For those of you new to SAP, be you technical or functional, her are a five tools you need to know to successfully navigate through the SAP landscape.
*Disclaimer* These tools will not provide the answer to your problems, but they should give you insight and the ability to solve your problem.
In the words of my great mentor, Mike Salvo, “Double-click is your friend.”
As a junior developer, and someone who is new to SAP and ABAP, this is a crucial learning tool. Double-clicking on objects will forward advance to an objects declaration or definition.
In transaction SE11, (ABAP Dictionary) tables, views, data types and elements can be viewed. While looking at a table, all of the fields are displayed. Simply double-clicking any of the field’s elements (i.e. field name, data element, and data type) will retrieve the data dictionary properties for that object.
Also, if a junior “ABAPer” is reading through a program, double-clicking on a variable will navigate to the declaration of that variable. Then double-clicking on the variable type will navigate to the definition of that type, be it in the program or in the data dictionary.
2. F1 and F4 Help
Using the F1 and F4 keys can be very helpful to someone who is trying to learn their way around SAP. Place the cursor on a field or an ABAP keyword and press F1 to view the documentation. In doing so, the ‘Performance Assistant will pop up with a description.
Click on the 4th icon from the left, — the technical information button, which looks like a hammer and wrench — to view the program name, table name, data element, and other information about the object.
F1 and F4 have different responses depending on what is selected.
Within a program via SE38/SE37/SE24, place the cursor on an SAP keyword such as ‘LOOP’ and press F1. This will give a description of the keyword and an option to see the different ways it is used.
3. Transaction SE80
Transaction code or tcode SE80 is an effective way to view different program types. The drop-down list includes: Packages, Programs, Function Groups, Web Dynpro Components, Classes, etc. Here these can be created, changed or displayed. This tcode is great for a beginner who doesn’t know the tcodes to find program types listed above.
The advantage of using this transaction for a beginner is the visibility of the entirety of the program type. Different objects that are used in the program type are listed below the program type name. For example, looking at a function group, one can see the function modules, includes, fields, and subroutines that are used within the function group.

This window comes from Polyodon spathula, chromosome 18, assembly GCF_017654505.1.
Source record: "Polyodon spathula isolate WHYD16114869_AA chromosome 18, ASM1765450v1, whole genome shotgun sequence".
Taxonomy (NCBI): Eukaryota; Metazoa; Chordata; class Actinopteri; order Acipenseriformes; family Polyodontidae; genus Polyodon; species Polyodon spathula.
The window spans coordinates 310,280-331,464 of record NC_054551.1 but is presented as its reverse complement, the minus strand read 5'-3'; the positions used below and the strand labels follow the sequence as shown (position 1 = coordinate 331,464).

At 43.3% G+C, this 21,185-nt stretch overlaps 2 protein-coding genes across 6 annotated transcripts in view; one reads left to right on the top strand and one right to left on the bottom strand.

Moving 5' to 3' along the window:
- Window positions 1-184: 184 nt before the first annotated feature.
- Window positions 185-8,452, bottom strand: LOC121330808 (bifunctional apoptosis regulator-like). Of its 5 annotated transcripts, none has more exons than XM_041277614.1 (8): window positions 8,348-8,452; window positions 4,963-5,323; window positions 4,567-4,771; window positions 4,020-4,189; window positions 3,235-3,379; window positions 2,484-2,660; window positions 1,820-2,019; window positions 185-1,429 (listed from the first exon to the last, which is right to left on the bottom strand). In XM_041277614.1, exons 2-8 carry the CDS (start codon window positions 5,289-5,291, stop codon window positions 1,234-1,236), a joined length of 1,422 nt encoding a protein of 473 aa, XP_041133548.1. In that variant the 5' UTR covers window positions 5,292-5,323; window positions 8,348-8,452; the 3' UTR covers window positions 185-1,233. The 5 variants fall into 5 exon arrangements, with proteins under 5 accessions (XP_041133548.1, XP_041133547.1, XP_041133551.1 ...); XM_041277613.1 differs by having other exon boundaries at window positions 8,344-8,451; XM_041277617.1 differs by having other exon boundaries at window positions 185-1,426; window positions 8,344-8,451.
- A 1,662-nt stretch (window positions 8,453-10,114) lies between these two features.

To display or change objects, simply double-click on it to view the object in the window. Next, click on the display/change button. To create a program type, select the program type, enter a name starting with an appropriate namespace (y,z or your own namespace) and press enter or click the glass right of the text box. If the object does not already exist, a popup will ask if you would like to create this object.
4. Code Inspector
The code inspector is used to test the efficiency of a program. To use this, click on the first drop down, for example, if in se38, click on ‘Program’, then select ‘Check’ and then select –> Code Inspector. This will give a report in the areas of Performance, Security, Syntax and User Interfaces.
Under each of the areas are different items that have been checked. To the right of all of the items is a column for Errors, Warnings and Information. In these columns, the errors, warnings and information messages are added up to see the total within a particular area or for a particular item.
5. Where used
The “Where used” button can be a great tool for a beginner. This button can tell a beginner where objects are being used, and whether they are in classes, programs, web dynpro components, or enhancements.
This is great if you’re trying to find the instances where an object is being used or if you need to see how a program call is formatted. When the list is populated… (“double-click is your friend”) double-click on one of the objects to forward advance to where the object is being used.
The Where-Used button is the 4th button in on the main screen in the example below (3 arrows coming out of a box).
More Tip & Tricks
Post a comment below and share your best tips/tricks/tools for beginner SAP ABAP developers.